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Working towards a work-life balance.




Work-life balance, is it a dream we talk about and something companies add to their job announcements to entice people to apply? Only to begin work and discover that the balance is heavily tilted to the work side of things. Are we still stuck in the 1980’s of the 9 to 5 fantasy world? Much like Dolly Parton’s song “Workin' 9 to 5, what a way to make a livin', Barely gettin' by, it's all takin' and no givin'“ What a wonderful chorus line.


Perhaps we are still prisoners to time. That mandatory eight-hour shift must be accomplished no matter what. Even when you have completed what was needed, followed up with people to confirm future meetings and/or events and you have your calendar updated. What now? Three hours of web surfing and perfecting your solitaire skills?


According to Statista, 72% of people looking for a job believe that work-life balance is an important factor to consider. For me, I believe work-life balance should also include clearly defined roles and responsibilities. None of this vague stuff you see on job descriptions “other duties may apply.” Leaders and recruiters, stop with that junk and simply put in the job description what those other duties are and what percentage of the time they may apply to. Be transparent.


When we are transparent we begin to build trust. Trust leads to open and respectful communication. When we can communicate effectively the sky’s the limit. Everyone is in the know and on the same page.


Trust comes with some responsibility, for both leader and team member. As a leader I am trusting you’ll do your assigned work to the best your capability. After all that is why you were hired. As a team member I am trusting you to allow me to do what I was hired to do and if anything changes you’ll give me ample notice. Those are the basics of trust in the workplace.


Dear team members, sometimes we shoot ourselves in the foot. We say we want a work-life balance, but our actions say otherwise. HealthCareers.com found that 48% of Americans consider themselves workaholics. 66% of American workers lack work-life balance. Is it the pressure of getting things done, a demanding boss or making up for other’s lack of production and those on leave? Perhaps. But, we also do it to ourselves by not communicating, never asking for clarification about when one can leave for that day. What does a successful day look like to the boss and have we asked them if I achieve this during the business day may I leave once completed whether it takes four, five or eight hours?


If your boss says they need you there for the entire day even though you have completed your assigned duties, ask why? Being respectful and openly curious as to why you are needed and what for. Time is one of the most valuable things we have and it should not be waisted or used for nonsense.


Leaders, if you have a team member busting their butt to get things done and does great work, don’t wear them out. It is easy to do, they have become someone we can depend on and looking from the outside it appears they are passionate and proactive about getting their work done. As leaders we love seeing this. However, we must be the respectful enforcers of work load management which is part of that whole work-life balance. We have to thank those team members for all they do and tell them to scram, go home, you’ve knocked out what was expected of you today. Thank you and see you tomorrow.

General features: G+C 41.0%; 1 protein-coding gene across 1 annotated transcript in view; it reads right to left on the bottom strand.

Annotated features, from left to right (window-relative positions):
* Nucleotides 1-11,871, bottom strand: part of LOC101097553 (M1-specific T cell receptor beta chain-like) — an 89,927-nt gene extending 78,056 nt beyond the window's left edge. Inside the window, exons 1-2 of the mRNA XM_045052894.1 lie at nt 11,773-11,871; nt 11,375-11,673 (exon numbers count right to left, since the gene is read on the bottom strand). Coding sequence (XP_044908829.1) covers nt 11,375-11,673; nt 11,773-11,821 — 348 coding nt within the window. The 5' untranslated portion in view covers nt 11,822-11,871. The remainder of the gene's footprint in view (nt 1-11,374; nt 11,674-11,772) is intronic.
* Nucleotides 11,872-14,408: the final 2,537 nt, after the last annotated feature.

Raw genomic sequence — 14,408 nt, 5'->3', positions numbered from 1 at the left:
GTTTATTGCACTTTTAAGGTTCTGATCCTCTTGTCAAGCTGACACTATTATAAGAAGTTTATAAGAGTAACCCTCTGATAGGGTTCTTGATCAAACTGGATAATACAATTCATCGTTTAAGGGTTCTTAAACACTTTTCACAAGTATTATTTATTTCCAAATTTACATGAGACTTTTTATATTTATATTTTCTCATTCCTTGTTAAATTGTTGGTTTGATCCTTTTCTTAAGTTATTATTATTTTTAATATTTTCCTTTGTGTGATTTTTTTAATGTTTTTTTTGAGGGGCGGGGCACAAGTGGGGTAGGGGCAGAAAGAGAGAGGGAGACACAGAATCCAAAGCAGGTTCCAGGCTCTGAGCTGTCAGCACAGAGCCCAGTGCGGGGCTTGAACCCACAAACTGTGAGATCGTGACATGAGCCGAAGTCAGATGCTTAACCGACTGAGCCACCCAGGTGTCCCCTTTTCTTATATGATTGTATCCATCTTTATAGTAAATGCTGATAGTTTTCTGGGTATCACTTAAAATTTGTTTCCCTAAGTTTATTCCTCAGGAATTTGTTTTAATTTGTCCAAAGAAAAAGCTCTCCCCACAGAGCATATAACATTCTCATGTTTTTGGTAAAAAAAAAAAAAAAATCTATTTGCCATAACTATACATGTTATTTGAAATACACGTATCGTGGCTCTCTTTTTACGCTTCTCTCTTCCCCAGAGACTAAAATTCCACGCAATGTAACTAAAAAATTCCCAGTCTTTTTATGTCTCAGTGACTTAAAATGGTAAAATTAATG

When we do this as leaders we are setting the bar for others to follow and achieve. Do your work the right way, and you too will be leaving at 2:00pm. If I need you or have questions I’ll call you. Achieving this can take time. We have to build the trust, communicate openly and respectfully and all parties must do as they say. Be proactive and put it in writing. We do all these OKRs, KPIs and so on, why not a plan/goal for team members to work towards a real work-life balance?


I did this with my teams in the military and in the civilian sector. We worked to standard, not to time. I was very clear with them on my expectations and if I discovered something did not get done or was poorly completed, then they knew I was calling them back in to do it right or get it done and they were back on that traditional 9 to 5 schedule until trust was reestablished.


All of this is about having clear, open and respectful communication. As a leader I never want to hear about a team member missing a kid’s game or their significant other’s important event. At the same time, I expect my team to work to the established standard, no secret “other duties may apply” and if they have concerns that they are comfortable coming to me to speak about them.


A real work-life balance is possible. We just need to express what we want. Most likely you are not working with or for any mind readers, so please communicate. When doing so, have a plan and prove to higher that you’re a person of your word and an excellent team member. Enjoy and be well.

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